Press "Enter" to skip to content

State legislature tackles budget amendments amid pandemic

The General Assembly’s reconvened session last Wednesday was abnormal as the House of Delegates dealt with technical difficulties, disruptive protests and House Speaker Eileen Filler-Corn (D-Fairfax), collapsing at the podium.
Filler-Corn was standing for over three hours before she fell, just as the House was going into a break. Emergency medical services immediately attended to her and she resumed her post after an hour break.

Delegates congregated under a tent on the lawn of the Virginia State Capitol. The Senate met a few miles away inside the Science Museum of Virginia.

Virginians for Constitutional Rights 2020, formerly Reopen Virginia, gathered outside the Capitol to protest Gov. Ralph Northam’s stay-at-home order. The order was recently extended to June 10. Protesters cited the tanking economy as the reason the state should reopen. The protesters, most in vehicles, honked their horns for nearly three hours as they drove a circuitous route around the Capitol. At times, legislators strained to be heard amid the cacophony of horns.

The House, with 97 items on the agenda, started by accepting Northam’s only vetoed bill: HB 119, a measure to define milk.

State budget

Lawmakers grappled at length with issues related to the budget, which must be amended in response to the economic blow of COVID-19. Northam suggested 181 total amendments to the budget bills. The governor called for a freeze on many budget items and said that new circumstances required lawmakers to revisit initiatives such as early childhood education, more affordable college tuition, and pay increases for public employees and teachers.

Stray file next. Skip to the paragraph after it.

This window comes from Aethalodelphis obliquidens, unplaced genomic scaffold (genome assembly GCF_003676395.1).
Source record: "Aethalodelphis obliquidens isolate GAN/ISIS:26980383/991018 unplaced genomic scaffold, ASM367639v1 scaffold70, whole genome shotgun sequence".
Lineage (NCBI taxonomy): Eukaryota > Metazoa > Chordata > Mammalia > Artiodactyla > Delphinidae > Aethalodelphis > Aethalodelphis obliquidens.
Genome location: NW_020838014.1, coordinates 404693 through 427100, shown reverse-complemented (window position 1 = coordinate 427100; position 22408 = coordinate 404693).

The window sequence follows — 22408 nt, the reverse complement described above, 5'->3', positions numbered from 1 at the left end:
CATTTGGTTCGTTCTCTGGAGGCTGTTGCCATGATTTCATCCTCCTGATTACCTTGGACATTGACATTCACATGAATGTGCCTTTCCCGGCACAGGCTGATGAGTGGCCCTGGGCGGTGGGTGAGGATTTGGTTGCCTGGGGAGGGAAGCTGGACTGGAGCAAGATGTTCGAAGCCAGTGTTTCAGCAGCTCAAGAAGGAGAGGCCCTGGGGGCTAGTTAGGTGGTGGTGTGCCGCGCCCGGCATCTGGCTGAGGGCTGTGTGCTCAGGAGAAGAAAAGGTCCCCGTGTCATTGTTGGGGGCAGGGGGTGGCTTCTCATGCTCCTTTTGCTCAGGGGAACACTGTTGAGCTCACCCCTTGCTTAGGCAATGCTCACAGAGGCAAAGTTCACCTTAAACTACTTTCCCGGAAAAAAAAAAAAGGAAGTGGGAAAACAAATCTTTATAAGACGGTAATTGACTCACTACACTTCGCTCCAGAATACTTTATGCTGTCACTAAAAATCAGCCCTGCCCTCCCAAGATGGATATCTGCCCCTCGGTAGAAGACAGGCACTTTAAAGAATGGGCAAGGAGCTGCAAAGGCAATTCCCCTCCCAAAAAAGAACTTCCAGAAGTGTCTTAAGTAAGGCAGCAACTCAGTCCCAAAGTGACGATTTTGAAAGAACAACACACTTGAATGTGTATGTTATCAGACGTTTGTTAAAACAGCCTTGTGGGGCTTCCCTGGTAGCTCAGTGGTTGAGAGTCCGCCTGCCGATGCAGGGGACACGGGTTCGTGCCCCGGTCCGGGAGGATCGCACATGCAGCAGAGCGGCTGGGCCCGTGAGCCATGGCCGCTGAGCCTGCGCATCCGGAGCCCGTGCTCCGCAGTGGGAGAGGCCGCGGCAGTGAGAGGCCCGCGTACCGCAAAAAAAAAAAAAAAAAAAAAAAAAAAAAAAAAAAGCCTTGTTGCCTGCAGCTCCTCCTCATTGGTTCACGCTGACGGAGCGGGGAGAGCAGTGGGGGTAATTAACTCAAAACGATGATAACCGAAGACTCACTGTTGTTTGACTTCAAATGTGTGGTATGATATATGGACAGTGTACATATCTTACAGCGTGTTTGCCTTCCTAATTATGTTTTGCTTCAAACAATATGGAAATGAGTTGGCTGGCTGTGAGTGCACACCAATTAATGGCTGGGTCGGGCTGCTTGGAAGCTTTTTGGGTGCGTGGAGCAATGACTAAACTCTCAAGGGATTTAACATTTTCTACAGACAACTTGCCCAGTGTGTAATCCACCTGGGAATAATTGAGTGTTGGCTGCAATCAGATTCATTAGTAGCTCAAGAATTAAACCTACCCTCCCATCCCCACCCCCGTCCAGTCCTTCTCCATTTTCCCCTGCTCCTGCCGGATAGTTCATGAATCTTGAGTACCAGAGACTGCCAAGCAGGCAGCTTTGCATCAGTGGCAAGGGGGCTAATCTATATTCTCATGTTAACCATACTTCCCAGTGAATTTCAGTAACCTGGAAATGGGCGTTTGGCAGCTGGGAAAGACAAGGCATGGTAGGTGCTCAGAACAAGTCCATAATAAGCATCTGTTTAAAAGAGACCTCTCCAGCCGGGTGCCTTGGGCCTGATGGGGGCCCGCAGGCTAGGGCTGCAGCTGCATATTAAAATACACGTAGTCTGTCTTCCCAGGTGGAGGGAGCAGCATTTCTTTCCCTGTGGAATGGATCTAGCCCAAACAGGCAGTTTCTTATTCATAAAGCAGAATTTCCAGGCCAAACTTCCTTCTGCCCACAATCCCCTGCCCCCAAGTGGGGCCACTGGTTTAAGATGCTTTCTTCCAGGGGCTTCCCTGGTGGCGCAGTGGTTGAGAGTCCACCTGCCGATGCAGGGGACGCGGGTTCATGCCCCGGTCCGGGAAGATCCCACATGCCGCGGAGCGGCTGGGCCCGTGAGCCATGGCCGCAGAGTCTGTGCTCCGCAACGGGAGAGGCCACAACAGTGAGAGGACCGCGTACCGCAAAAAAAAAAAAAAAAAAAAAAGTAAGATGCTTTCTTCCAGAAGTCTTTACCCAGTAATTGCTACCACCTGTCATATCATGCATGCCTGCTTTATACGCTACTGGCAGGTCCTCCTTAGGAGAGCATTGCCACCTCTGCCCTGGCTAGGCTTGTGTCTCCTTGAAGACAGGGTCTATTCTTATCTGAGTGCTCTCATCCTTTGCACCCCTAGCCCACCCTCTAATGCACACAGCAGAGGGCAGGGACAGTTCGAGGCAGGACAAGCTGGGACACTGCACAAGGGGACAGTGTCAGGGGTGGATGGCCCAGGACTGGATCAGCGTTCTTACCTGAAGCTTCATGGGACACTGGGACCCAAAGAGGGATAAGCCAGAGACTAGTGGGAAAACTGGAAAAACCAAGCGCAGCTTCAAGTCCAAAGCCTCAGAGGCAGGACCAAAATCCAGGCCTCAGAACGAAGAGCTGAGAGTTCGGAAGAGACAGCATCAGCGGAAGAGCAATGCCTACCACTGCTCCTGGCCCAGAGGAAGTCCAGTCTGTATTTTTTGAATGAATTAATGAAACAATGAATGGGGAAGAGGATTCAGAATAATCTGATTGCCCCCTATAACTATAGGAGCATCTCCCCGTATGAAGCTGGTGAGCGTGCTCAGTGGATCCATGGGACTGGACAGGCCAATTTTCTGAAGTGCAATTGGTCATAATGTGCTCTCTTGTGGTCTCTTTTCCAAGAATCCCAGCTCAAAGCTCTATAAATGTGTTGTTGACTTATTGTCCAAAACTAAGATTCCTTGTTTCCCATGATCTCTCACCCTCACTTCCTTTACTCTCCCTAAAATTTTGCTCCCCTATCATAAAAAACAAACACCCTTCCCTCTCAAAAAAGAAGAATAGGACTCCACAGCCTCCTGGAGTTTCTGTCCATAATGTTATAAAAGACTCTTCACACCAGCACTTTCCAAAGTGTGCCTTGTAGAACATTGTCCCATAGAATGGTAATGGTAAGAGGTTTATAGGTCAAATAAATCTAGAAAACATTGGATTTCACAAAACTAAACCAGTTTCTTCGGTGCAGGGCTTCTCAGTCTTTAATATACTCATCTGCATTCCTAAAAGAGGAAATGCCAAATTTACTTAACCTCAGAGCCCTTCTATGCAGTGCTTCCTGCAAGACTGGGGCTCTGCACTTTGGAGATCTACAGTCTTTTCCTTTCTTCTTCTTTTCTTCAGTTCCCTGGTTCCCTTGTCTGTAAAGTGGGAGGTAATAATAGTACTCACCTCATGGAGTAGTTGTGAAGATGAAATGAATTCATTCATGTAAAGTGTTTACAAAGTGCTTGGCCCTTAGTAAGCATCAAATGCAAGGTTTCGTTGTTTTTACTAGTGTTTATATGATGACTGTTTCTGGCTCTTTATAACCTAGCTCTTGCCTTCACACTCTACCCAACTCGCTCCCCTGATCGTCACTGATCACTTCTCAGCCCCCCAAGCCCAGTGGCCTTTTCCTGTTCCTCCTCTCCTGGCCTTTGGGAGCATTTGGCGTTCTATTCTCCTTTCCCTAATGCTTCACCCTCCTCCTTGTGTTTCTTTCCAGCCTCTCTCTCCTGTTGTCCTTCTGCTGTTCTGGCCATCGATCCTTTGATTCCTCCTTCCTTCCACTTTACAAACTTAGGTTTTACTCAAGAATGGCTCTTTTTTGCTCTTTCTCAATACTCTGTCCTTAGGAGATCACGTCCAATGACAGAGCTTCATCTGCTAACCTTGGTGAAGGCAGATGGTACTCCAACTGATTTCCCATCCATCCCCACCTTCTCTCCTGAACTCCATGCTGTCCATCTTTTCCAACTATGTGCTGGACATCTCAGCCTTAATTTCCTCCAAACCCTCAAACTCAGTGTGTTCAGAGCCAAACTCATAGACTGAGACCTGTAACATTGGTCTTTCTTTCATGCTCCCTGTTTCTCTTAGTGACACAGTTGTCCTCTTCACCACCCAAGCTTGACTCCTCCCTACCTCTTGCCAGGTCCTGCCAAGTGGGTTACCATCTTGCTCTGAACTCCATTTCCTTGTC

Northam’s recommendations included $55.5 million for “sufficient disaster declaration authorization” and $2.5 million for “deficit authorization for housing.” The House accepted these amendments.

Lawmakers rejected Northam’s budget amendment to delay existing capital projects “in order to address cash flow and debt capacity concerns resulting from the COVID-19 emergency.”

Other budget recommendations approved by the House and Senate:

—Increase nursing facility rates by $20 a day per patient in response to COVID-19;

—Provide authority for the Director of the Department of Corrections to discharge or reassign certain inmates until July 2021;

—Expand access to long-acting reversible contraceptives, and

—Authorize the governor to appropriate Congressional funding related to COVID-19.

Many of the other legislative amendments were technical and made minor changes to some pivotal legislation passed in the historic session. The session marked the first time since 1994 where Democrats controlled both chambers of the General Assembly and the governor’s office. Two of Northam’s recommendations to the marijuana decriminalization bill, HB 972, were rejected, regarding an extension for the study on the legalization of marijuana and not allowing a trial by jury for the civil penalty of simple possession.

The governor’s recommendation to delay the $9.50 minimum wage increase from January until May 2021 was accepted after several impassioned pleas. In the Senate, Fairfax cast a tie-breaking vote to accept the bill’s delay.

A major concern during the reconvened session was that all in attendance take precautions amidst the pandemic.

Del. Mark Levine (D-Alexandria) Levine said he wished that the session had been held remotely for safety reasons, but understands that it was necessary to meet, even if in person.

Each session began at noon and after over eight hours of discussion, voting and interruptions, the House erupted in applause when it came to end. The Senate adjourned shortly after 10 p.m.